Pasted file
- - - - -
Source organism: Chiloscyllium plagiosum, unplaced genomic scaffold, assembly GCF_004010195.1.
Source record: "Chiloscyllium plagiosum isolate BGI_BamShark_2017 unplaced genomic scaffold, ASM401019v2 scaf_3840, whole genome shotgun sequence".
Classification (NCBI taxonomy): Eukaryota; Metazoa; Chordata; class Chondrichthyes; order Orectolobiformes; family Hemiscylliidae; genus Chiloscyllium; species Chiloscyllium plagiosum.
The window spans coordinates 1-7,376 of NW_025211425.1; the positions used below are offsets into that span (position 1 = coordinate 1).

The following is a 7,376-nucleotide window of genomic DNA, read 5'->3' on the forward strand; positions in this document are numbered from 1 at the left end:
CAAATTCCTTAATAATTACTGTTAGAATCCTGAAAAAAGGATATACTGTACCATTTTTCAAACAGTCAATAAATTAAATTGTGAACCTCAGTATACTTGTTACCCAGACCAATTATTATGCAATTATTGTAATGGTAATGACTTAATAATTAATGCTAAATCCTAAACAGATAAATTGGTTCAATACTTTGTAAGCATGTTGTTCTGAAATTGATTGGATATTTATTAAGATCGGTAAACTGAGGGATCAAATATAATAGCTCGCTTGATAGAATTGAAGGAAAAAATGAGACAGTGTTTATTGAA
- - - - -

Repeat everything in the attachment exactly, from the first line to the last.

Source organism: Chiloscyllium plagiosum, unplaced genomic scaffold, assembly GCF_004010195.1.
Source record: "Chiloscyllium plagiosum isolate BGI_BamShark_2017 unplaced genomic scaffold, ASM401019v2 scaf_3840, whole genome shotgun sequence".
Classification (NCBI taxonomy): Eukaryota; Metazoa; Chordata; class Chondrichthyes; order Orectolobiformes; family Hemiscylliidae; genus Chiloscyllium; species Chiloscyllium plagiosum.
The window spans coordinates 1-7,376 of NW_025211425.1; the positions used below are offsets into that span (position 1 = coordinate 1).

The following is a 7,376-nucleotide window of genomic DNA, read 5'->3' on the forward strand; positions in this document are numbered from 1 at the left end:
CAAATTCCTTAATAATTACTGTTAGAATCCTGAAAAAAGGATATACTGTACCATTTTTCAAACAGTCAATAAATTAAATTGTGAACCTCAGTATACTTGTTACCCAGACCAATTATTATGCAATTATTGTAATGGTAATGACTTAATAATTAATGCTAAATCCTAAACAGATAAATTGGTTCAATACTTTGTAAGCATGTTGTTCTGAAATTGATTGGATATTTATTAAGATCGGTAAACTGAGGGATCAAATATAATAGCTCGCTTGATAGAATTGAAGGAAAAAATGAGACAGTGTTTATTGAA